What if your dad died suddenly and then his spirit came back and inhabited the tree that grew by your house? This is what happens to eight-year-old Simone (Morgana Davies) in Julie Bertuccelli’s touching family drama The Tree. The grieving little girl gains comfort from her belief that her father is not gone, just dislocated somehow and talking to her through the sound of the wind in the branches.
This film is undoubtedly full of heartfelt sentiment, but it does not wallow in misery. On the contrary the young family, led by their mother Dawn (Charlotte Gainsbourg), find the positive in the fallout from their bereavement.
Based on Australian writer Judy Pascoe’s 2002 novel Our Father Who Art in the Tree, this bears all the hallmarks of ‘coming-of-age’ and self discovery drama, but in this case has magic realism as an added ingredient. We are never sure whether Simone’s voices are real or not; this is left ambiguous and intriguing. When the tree seems to turn nasty and its fallen branches cut a gash across the side of the wooden house, crushing the marital bed of the widowed Dawn, it makes us think that there might be something to this possession idea. We had previously seen Dawn experience her first joy in the year since her husband’s death when, after a couple of beers, she kissed her new boss, George the plumber (Marton Csokas).
The family inhabit a plot of land in the Queensland countryside, with only a small town nearby. They have a simple, pioneer-type lifestyle belonging to a different era. This is reinforced with the panoramic shots of the landscape and the journey that the father takes at the beginning transporting a wooden house across country. The story has a stripped down feel to it therefore, focussing on the intimate lives of the family within the landscape and alongside nature.
Their grief is played out in a dry-eyed, non-hysterical fashion. Not what we have come to expect in many ways of contemporary film-making. Charlie, the youngest child, just stops speaking – a much more accurate psychological portrayal of a child who has encountered such an event very early on in life. Bertuccelli’s style is developed from documentary making and also working as assistant director to such names as Krystof Kieslowski. She shows off a crispness of style and use of images that supports the narrative and insists upon ambiguity and questions.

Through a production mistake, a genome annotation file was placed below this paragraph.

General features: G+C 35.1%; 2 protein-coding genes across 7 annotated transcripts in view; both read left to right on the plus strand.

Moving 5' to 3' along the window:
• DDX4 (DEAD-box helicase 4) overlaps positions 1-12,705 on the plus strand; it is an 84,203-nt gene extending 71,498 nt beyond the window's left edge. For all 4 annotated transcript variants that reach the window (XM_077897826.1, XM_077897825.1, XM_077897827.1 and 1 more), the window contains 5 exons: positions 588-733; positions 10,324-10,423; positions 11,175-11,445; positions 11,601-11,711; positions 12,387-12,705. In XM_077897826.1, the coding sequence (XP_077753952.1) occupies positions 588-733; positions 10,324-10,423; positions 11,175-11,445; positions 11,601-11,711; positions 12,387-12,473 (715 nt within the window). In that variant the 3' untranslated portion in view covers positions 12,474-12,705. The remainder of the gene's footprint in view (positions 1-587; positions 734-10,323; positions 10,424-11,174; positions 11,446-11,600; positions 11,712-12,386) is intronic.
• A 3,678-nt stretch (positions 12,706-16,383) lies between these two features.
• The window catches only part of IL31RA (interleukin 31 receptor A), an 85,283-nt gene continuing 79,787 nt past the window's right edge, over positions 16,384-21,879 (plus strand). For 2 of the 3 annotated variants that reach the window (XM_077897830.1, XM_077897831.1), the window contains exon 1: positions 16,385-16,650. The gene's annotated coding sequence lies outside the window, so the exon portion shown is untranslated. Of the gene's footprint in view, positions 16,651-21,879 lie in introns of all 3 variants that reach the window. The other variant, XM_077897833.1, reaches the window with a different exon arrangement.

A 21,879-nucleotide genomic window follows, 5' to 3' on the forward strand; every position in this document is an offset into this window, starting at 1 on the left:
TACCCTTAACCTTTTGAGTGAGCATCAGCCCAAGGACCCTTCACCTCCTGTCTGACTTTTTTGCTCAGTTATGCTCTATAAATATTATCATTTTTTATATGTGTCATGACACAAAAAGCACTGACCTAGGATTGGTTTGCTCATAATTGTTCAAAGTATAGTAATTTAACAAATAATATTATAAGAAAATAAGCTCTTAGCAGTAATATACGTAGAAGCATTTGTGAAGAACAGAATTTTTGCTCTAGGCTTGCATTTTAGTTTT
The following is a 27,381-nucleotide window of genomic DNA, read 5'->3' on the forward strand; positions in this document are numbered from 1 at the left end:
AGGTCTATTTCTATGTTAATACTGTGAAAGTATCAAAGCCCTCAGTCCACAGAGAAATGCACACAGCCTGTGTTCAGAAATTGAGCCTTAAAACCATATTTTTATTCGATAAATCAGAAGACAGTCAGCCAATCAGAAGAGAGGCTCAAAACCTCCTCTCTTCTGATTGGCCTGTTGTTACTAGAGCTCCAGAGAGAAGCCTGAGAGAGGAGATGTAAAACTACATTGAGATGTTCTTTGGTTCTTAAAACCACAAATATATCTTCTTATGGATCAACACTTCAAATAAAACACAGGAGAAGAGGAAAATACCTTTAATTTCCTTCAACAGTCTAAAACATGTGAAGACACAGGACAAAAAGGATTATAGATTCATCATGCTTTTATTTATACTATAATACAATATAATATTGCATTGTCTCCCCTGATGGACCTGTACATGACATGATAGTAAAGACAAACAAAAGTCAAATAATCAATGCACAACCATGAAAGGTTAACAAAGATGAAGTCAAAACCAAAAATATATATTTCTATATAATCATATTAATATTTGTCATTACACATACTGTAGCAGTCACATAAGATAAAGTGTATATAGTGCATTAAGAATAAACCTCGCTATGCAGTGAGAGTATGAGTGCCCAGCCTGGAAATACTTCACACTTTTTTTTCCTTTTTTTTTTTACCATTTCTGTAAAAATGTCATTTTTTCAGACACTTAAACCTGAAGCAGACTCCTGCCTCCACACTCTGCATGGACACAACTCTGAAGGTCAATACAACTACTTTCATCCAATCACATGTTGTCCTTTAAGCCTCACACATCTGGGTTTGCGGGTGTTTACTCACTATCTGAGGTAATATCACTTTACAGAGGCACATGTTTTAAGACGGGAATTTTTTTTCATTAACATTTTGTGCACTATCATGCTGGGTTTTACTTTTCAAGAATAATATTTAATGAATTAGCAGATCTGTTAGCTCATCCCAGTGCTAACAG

When the forces of nature take over and seem to threaten the family, their vulnerability is on show and the fragile figure of Gainsbourg as the mother takes on a more complex and powerful symbolism as she strives to keep her children safe. This enables the film to sit well alongside other Australia-based narratives that witness childhood innocence within a powerful, potentially threatening and mystical situation, such as Nicolas Roeg’s Walkabout (1971) and Peter Weir’s Picnic At Hanging Rock (1975). These are part of the pioneer story-telling tradition of a young culture in an ancient landscape.
The image of the child Simone in the branches of the huge tree, which she has decorated with little totemic symbols of her father, has a spiritual and dramatic quality and makes for a suitable emblem for this juxtaposition. It sums up how people navigate the new and the strange, and come to understand their place within the world.
By staying clear of any sweetness and sticking with a naturalistic, unaffected style, Bertucelli gets the best from her young cast members. This is explored fully in the ‘making of’ documentary on the extras; which is also an amusing exposé of the international collaborative film-making process as Australian crew members come to terms with their French co-producers.
"PopMatters (est. 1999) is a respected source for smart long-form reading on a wide range of topics in culture. PopMatters serves as…READ the article